�It�s too obvious to say that current representations are damaging,� says Todd, whose films have been screened worldwide, including at the Sundance Film Festival, New York University and the Museum of Modern Art.

�There is a legacy of misrepresentation � and of native people playing certain roles in the western imagination.�

Todd, who has written and lectured extensively on Aboriginal media, believes that current public imagery of aboriginals sees them being stuck in the past, rather than as part of the present. It also tends to portray Aboriginal peoples as one-dimensional � acting either as positive or negative role models.

�The usual task of these representations is to cast us as part of a distant past, rather than a dynamic present,� Todd says. �Or, if we are in the present, then it is only if we are good or bad role models � rather than human beings.�

For the first meeting of the media lab, participants gathered to watch the first episode of the 17-part CBC series Canada: A People�s History, which chronicles the story of Canada. The series initially aired in 2000, and has since been awarded three Gemini Awards and multiple international honours. The group also visited Storyeum, ( http://www.storyeum.com )the new $22 million tourist attraction in Gastown that aims to educate its visitors on Canadian history through a series of historical vignettes.

After the visits, the group critiqued the two productions in free-flowing conversation.

Todd believes the representations of Aboriginals in the series and Storyeum are guilty of replicating the same traditional stereotypes of Aboriginal people that have been projected for decades.

�If there are any illusions about the legacy of colonialism on the representation of Aboriginal people, then those two are perfect illustrations,� says Todd, who studied film at Simon Fraser University and was instrumental in founding the Aboriginal Arts Program at the Banff Centre.

�I know the prevailing attitude is to say, �Well that was then and this is now.� Well this is now, and the imagery hasn�t really changed �though it may hide behind a degree of political correctness.�

Professor Linc Kesler, director of the First Nations Studies Program, agrees.

�You can see that the tactic is to pull out these little moments of BC history and make the moments stand for the bigger picture,� says Kesler, referring to the historical vignettes in Storyeum.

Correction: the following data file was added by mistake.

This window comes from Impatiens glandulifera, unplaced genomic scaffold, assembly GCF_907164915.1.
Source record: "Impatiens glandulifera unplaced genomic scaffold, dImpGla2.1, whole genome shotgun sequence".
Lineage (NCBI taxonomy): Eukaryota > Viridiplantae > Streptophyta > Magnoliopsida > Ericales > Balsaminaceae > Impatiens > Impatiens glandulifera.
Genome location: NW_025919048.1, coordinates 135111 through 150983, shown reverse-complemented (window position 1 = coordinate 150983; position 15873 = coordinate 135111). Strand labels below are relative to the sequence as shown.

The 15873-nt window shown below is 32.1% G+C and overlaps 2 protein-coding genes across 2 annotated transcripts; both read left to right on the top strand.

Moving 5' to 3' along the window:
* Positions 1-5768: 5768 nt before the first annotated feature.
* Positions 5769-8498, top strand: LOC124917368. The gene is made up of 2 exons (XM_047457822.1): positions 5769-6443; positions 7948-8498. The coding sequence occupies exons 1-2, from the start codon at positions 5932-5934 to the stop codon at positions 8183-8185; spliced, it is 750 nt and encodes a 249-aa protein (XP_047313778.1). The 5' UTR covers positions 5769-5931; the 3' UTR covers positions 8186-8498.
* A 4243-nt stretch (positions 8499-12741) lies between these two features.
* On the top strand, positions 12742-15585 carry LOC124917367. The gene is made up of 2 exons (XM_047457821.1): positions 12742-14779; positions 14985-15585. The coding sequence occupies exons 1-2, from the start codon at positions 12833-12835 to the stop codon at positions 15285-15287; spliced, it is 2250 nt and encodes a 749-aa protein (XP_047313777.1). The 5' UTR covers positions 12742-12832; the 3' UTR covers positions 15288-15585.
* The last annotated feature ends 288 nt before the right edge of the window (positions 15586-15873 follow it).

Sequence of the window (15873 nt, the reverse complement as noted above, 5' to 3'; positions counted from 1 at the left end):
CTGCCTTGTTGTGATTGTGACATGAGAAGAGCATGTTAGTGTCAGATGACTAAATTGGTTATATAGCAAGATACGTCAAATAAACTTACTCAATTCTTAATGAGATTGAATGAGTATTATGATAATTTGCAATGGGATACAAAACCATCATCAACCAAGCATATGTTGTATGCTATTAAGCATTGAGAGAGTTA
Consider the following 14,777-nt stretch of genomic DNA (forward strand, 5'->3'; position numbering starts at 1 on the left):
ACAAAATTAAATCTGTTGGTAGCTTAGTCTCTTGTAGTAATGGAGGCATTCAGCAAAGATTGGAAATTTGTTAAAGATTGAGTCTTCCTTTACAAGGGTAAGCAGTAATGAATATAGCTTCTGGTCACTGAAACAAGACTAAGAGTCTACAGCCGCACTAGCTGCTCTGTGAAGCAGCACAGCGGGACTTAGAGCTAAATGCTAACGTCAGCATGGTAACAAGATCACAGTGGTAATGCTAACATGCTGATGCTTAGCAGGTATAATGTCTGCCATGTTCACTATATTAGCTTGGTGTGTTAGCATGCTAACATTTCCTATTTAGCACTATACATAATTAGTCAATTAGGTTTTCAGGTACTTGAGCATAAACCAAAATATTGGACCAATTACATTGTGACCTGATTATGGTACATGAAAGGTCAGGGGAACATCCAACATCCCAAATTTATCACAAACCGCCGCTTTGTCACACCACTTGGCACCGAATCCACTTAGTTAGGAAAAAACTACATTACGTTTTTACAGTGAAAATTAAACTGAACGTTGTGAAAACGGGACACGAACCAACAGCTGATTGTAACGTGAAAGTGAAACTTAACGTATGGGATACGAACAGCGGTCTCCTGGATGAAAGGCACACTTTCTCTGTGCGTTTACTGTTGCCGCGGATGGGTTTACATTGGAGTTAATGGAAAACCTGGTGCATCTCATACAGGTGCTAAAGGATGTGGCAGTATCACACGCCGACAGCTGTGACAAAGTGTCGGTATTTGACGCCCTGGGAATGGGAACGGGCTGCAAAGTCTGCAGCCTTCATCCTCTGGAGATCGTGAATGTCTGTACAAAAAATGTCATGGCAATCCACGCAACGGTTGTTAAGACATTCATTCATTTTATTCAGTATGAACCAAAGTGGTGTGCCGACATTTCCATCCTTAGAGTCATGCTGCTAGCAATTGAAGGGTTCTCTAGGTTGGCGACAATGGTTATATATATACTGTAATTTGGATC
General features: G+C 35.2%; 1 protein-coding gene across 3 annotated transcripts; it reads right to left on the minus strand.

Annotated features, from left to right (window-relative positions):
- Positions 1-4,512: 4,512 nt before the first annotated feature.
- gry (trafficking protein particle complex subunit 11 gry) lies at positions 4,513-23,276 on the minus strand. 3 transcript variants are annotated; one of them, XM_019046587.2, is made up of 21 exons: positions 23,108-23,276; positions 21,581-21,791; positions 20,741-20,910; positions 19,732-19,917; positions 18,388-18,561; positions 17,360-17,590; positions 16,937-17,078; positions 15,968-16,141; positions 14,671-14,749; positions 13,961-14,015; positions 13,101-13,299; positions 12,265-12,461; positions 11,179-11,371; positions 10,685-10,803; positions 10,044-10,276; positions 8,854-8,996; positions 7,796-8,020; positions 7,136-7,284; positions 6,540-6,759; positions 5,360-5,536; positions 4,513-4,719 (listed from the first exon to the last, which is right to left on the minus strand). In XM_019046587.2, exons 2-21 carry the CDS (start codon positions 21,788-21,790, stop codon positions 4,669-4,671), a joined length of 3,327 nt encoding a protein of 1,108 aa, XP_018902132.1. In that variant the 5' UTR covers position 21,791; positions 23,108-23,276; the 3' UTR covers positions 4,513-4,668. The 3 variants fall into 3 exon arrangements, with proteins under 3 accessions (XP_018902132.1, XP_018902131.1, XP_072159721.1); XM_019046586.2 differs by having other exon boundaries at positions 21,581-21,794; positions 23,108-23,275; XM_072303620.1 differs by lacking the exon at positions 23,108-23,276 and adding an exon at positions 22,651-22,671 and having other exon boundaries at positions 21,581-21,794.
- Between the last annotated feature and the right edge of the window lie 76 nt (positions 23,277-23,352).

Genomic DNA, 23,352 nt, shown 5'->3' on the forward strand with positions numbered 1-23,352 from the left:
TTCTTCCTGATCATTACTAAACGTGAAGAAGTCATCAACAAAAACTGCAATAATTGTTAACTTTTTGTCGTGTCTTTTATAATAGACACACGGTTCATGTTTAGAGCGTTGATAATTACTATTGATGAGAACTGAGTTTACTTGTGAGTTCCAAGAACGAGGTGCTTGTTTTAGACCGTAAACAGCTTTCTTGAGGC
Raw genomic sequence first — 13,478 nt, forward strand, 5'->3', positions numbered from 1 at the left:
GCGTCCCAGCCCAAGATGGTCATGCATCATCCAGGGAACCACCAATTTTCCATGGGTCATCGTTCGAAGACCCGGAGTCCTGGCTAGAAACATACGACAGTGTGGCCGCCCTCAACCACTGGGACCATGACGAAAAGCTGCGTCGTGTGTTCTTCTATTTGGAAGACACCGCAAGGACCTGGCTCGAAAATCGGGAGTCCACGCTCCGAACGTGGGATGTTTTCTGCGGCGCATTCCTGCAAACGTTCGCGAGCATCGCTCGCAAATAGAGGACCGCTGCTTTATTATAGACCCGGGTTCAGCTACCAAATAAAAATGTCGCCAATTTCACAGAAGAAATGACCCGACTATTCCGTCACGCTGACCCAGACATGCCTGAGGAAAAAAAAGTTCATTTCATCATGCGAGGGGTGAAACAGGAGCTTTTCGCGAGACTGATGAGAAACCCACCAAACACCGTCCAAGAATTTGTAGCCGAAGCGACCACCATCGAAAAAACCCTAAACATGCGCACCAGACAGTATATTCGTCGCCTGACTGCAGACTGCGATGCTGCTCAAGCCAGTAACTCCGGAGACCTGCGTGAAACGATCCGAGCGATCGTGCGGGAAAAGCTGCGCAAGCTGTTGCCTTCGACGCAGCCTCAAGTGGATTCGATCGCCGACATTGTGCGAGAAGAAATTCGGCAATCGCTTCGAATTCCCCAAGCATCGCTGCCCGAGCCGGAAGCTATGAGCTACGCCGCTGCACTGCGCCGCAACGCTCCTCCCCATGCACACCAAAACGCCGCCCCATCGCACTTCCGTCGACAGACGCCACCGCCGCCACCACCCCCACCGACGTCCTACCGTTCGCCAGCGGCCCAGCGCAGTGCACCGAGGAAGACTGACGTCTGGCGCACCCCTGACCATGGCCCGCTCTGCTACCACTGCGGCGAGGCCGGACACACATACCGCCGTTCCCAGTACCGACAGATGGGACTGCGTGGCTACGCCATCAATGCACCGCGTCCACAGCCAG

�But their way of doing that with Aboriginal representation� it was like being stuck in The Last of the Mohicans or something. It was a little romanticized and stereotypical in a way that made people laugh. It was a little alienating. Well, more than a little alienating, it was quite alienating. Not complimentary.�

Kesler, whose research focuses on the relationship between technological change and representation of knowledge, says it�s important to think about these current representations to come up with a sense of what should happen next in the development of Aboriginal media productions. For instance, the trip to Storyeum prompted a lot of questions about different ways to present Aboriginal histories.

�Is the basic format itself a problem?� Kesler asks. �This little historical enacted vignette � is that viable, or is that in itself a problem? If the idea has validity, how would it need to work in a way that we find has more integrity from the aboriginal point of view? How would we like to represent Aboriginals so that non-aboriginal communities can understand better?�

He says these are the type of questions Todd has been asking, and these are questions that will be addressed in the media lab. Kesler and Todd have been discussing the need to create interface between the UBC First Nations Studies Program and the film community for a number of years now, which is why one of the lab�s principal aims is to create a place of exchange between Aboriginal media makers �filmmakers and writers � scholars, Aboriginal students, and other members of the Aboriginal community.

Through a series of discussions, the lab will explore ways to improve the quality and quantity of Aboriginal history in the media. Students from the First Nations Studies Program will play a part in the lab by preparing research papers related to each discussion theme, which are intended to spark reactions and engage debate.